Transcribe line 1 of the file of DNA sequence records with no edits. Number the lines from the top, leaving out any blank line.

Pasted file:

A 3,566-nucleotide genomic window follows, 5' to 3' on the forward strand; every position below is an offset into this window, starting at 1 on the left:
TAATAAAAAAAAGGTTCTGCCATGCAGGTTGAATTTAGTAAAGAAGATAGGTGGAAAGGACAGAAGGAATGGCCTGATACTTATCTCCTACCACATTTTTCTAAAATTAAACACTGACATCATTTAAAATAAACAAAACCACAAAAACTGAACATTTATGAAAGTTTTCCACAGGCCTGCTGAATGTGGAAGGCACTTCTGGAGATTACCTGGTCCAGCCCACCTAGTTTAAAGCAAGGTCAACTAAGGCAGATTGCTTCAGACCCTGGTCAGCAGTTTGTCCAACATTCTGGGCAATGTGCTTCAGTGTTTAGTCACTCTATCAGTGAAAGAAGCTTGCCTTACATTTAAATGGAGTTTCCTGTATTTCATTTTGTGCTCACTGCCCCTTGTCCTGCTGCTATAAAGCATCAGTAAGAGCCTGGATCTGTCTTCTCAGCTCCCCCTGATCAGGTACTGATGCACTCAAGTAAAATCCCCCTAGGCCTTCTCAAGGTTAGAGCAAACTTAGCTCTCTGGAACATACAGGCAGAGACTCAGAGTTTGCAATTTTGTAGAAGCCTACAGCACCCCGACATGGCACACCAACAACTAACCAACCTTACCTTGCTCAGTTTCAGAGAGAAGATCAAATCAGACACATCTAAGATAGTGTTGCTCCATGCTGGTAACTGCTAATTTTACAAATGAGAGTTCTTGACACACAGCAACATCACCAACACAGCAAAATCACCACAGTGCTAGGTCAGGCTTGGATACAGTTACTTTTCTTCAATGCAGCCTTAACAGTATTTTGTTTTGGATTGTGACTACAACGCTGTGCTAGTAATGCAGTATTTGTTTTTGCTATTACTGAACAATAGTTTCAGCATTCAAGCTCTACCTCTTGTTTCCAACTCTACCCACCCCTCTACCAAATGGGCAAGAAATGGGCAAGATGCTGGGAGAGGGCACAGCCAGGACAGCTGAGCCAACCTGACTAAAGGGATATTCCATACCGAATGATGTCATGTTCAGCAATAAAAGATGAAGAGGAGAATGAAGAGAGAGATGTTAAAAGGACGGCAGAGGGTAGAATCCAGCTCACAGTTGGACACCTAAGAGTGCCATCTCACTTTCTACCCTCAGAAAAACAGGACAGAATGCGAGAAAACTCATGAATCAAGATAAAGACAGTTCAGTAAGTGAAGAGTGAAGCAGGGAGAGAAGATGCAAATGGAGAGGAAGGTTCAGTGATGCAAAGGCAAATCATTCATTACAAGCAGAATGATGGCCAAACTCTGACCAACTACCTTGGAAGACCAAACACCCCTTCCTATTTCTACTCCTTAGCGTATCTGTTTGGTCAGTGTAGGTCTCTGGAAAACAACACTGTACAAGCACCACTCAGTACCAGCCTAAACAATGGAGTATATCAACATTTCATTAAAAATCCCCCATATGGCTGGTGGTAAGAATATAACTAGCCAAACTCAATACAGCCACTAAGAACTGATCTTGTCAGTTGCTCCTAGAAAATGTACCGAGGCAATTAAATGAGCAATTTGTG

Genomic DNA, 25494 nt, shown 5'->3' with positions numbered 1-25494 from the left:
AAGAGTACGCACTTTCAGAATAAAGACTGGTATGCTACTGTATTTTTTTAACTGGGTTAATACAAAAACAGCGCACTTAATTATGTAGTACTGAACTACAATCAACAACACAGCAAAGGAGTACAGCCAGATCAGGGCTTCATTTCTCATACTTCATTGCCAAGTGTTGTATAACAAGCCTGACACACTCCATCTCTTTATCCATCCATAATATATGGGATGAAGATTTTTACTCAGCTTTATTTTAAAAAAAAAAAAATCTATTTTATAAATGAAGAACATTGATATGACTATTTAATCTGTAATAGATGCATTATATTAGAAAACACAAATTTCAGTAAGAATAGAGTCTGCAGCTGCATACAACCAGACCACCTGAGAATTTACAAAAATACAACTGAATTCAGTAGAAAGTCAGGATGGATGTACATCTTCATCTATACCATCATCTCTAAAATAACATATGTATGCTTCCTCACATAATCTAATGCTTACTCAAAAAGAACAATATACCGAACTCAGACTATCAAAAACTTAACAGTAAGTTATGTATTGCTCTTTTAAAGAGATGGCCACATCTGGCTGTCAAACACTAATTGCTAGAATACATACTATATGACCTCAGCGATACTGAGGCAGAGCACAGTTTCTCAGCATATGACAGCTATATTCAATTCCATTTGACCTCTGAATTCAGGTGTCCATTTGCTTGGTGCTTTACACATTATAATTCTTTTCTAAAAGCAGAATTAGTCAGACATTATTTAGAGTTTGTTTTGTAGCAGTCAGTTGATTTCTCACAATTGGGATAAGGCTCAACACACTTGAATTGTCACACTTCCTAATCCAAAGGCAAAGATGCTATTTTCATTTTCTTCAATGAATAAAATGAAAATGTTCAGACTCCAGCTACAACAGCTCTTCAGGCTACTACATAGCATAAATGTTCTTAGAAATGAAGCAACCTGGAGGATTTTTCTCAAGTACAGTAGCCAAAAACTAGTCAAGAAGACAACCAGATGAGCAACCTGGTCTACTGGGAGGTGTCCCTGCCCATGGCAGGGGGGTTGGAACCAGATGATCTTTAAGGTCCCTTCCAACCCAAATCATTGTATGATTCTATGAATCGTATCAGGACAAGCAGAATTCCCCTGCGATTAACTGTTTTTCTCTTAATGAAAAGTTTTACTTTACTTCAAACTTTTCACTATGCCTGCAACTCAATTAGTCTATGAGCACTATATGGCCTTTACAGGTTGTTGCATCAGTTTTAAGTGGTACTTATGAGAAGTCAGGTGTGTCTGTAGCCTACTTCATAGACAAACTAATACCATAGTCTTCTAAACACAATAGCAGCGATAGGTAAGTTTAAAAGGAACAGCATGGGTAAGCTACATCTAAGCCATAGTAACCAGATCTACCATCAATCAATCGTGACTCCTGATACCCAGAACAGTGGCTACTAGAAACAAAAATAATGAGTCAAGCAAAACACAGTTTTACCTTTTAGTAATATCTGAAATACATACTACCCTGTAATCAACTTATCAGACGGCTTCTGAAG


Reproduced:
A 3,566-nucleotide genomic window follows, 5' to 3' on the forward strand; every position below is an offset into this window, starting at 1 on the left: